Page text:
“Life Together”: Public Debates over Human Rights Legislation in Ontario, 1975-1981
Abstract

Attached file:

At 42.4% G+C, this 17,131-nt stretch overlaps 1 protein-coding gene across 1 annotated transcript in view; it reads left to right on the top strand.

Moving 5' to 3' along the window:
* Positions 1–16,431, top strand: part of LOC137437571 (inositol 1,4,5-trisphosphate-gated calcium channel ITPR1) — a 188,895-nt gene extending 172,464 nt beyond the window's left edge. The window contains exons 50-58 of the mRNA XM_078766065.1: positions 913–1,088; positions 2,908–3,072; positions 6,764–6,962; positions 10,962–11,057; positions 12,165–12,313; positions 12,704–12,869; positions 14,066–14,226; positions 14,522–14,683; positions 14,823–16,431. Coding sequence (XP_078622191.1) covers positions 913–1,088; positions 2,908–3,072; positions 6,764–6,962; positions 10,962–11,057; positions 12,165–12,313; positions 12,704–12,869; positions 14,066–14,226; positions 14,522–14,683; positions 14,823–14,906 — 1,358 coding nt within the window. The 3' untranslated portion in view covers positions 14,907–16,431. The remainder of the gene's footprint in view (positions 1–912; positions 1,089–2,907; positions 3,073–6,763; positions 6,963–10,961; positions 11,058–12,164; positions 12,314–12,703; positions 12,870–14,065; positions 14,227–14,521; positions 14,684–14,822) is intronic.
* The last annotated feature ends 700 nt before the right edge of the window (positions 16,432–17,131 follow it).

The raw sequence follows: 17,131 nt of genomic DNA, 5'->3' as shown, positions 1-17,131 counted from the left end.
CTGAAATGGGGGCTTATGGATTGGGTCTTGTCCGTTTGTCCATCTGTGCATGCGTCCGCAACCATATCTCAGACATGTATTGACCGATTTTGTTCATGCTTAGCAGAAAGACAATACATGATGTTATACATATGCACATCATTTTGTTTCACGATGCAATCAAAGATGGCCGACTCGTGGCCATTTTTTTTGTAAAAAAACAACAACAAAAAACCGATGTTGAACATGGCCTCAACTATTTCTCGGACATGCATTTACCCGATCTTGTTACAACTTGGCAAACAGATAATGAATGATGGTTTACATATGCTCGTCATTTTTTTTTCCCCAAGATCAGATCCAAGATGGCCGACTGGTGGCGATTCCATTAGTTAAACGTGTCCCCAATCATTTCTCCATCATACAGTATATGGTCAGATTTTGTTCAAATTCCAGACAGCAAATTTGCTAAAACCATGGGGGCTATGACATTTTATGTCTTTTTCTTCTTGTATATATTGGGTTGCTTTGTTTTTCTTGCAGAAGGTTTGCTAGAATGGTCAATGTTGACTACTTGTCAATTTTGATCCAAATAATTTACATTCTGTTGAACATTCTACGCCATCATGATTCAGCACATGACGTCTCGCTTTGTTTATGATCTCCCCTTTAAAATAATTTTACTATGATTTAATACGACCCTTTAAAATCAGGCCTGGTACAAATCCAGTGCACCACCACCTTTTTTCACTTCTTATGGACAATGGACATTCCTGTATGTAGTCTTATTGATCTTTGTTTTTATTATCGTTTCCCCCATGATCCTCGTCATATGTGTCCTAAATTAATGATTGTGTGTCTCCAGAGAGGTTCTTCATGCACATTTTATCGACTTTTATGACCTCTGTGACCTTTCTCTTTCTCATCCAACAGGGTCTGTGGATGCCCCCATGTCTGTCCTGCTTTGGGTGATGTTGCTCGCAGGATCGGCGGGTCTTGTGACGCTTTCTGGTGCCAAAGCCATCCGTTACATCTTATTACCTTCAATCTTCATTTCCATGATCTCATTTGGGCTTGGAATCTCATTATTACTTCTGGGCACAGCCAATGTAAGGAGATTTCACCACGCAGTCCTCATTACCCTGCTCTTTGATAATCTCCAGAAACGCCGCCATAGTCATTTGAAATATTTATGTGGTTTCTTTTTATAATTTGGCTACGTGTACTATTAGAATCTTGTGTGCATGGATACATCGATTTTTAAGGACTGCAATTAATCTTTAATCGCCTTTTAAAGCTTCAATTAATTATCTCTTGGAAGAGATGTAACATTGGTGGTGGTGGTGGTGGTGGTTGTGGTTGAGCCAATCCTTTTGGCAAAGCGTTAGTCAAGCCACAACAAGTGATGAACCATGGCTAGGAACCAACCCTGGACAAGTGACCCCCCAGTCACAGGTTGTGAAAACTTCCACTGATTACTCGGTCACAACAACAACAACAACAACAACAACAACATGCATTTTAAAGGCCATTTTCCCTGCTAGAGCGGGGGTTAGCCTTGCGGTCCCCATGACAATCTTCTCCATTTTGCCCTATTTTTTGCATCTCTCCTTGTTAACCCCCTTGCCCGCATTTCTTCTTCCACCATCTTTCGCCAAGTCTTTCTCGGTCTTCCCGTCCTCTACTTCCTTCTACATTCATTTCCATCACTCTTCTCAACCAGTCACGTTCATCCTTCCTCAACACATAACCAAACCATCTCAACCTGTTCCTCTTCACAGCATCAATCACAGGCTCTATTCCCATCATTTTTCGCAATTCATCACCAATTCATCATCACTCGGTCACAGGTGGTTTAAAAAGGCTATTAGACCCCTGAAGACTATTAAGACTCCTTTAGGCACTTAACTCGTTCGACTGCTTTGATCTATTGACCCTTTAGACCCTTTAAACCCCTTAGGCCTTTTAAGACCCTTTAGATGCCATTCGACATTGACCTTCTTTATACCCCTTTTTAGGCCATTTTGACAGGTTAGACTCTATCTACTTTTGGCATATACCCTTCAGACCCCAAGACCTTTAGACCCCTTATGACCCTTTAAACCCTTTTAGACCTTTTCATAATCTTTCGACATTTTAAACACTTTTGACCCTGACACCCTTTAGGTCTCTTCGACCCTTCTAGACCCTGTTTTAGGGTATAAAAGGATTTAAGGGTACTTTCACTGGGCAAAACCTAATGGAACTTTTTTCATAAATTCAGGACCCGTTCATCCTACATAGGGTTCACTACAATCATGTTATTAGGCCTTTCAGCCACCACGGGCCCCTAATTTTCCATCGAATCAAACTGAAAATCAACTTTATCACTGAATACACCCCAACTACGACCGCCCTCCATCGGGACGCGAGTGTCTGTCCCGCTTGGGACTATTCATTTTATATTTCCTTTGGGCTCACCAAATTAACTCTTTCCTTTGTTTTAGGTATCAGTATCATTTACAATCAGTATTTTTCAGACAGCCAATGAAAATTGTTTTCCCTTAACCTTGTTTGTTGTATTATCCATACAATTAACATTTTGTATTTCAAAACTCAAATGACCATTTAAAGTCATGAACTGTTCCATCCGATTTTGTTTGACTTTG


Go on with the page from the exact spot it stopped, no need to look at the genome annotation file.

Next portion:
Between 1975 and 1981, government, activist groups and the larger public took part in a review of Ontario’s Human Rights Code, negotiating a new human rights framework for the province. This article addresses three questions: how were human rights understood in 1970s Ontario, to what extent did public debate influence government policy, and did legislative changes represent a genuine shift towards a code that could more effectively address discrimination? While this review period represents an important step in Canada’s so-called rights revolution, it also demonstrates the limits of this revolution.


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